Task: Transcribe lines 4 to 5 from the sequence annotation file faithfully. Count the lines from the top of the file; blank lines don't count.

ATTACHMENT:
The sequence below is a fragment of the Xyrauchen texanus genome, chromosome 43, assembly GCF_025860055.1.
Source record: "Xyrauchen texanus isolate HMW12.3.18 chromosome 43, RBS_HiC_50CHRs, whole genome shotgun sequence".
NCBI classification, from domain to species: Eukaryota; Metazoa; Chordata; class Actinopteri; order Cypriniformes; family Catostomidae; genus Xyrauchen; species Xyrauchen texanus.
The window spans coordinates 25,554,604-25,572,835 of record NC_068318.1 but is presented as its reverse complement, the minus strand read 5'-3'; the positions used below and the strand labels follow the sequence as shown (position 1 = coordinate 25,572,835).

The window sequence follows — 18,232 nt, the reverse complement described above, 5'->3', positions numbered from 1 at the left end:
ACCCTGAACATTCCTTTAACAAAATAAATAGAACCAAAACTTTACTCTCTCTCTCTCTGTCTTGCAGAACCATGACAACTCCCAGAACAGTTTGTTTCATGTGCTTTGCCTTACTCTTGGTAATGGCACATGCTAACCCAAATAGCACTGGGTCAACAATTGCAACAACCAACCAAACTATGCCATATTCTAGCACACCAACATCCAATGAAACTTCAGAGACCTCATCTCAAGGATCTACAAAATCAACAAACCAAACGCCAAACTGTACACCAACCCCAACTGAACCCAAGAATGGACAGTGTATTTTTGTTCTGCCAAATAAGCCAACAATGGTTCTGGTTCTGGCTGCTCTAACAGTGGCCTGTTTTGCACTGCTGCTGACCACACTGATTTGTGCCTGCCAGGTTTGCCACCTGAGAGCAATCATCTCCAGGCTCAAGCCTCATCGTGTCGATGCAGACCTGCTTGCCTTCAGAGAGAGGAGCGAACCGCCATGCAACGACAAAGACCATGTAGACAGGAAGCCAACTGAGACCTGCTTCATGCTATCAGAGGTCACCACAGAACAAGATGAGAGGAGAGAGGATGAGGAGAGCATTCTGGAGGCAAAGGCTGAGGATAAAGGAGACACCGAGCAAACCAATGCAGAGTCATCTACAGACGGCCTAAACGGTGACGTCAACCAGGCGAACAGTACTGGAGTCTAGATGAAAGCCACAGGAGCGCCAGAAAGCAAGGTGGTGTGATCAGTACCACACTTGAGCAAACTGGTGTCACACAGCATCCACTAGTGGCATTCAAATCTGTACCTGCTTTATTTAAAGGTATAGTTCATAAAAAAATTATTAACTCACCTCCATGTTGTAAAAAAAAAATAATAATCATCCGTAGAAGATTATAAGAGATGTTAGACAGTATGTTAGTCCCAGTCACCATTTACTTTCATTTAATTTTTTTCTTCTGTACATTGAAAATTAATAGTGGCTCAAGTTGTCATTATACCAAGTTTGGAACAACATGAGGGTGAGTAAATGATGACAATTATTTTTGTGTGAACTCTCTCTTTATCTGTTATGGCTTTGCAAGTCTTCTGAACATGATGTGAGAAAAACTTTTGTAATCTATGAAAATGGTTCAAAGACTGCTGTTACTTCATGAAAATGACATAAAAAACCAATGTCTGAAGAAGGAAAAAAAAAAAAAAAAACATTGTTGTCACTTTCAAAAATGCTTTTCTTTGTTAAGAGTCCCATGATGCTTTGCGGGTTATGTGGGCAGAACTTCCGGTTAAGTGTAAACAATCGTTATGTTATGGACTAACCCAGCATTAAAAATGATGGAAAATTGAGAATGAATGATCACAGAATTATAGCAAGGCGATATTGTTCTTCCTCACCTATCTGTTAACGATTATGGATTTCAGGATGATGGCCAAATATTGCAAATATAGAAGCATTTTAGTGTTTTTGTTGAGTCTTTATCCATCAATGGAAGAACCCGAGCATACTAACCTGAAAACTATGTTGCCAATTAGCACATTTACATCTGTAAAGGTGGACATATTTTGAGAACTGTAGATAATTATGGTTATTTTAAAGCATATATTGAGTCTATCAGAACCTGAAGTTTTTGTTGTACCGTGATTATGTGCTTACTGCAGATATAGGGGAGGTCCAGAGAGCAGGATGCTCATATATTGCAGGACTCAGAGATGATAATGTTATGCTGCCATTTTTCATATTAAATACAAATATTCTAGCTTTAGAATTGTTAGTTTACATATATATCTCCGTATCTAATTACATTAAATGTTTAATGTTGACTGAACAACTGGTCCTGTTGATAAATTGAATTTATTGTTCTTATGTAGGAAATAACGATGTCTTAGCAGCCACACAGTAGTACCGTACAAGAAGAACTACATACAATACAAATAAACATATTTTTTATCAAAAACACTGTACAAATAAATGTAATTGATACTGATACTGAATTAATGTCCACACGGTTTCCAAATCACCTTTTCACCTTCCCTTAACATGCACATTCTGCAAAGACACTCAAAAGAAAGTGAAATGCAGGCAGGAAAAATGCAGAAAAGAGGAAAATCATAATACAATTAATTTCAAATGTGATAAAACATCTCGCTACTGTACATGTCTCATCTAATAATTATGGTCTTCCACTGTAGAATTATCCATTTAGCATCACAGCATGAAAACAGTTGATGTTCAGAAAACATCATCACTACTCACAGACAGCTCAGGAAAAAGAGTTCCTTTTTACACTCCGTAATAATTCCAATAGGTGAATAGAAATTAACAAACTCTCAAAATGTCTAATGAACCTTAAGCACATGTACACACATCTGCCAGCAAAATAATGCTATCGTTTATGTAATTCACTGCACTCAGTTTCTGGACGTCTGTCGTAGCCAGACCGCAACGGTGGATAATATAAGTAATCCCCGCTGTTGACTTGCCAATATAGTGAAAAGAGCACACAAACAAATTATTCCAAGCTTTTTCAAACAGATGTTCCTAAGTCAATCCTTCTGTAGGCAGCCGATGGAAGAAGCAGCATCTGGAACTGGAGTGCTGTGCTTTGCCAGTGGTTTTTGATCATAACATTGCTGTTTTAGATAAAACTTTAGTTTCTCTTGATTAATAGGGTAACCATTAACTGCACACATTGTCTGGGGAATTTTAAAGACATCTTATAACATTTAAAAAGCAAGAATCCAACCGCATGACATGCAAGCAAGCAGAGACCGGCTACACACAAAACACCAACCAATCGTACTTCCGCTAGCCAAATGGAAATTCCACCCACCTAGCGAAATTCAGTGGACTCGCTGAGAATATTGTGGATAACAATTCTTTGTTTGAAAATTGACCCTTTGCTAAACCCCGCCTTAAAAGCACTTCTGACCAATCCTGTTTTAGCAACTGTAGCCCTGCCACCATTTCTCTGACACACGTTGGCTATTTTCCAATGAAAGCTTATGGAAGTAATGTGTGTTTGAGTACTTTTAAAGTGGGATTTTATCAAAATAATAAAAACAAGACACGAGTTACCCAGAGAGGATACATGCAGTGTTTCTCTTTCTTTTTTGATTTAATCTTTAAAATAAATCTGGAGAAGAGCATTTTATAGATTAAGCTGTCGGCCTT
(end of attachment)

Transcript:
The window spans coordinates 25,554,604-25,572,835 of record NC_068318.1 but is presented as its reverse complement, the minus strand read 5'-3'; the positions used below and the strand labels follow the sequence as shown (position 1 = coordinate 25,572,835).

The window sequence follows — 18,232 nt, the reverse complement described above, 5'->3', positions numbered from 1 at the left end: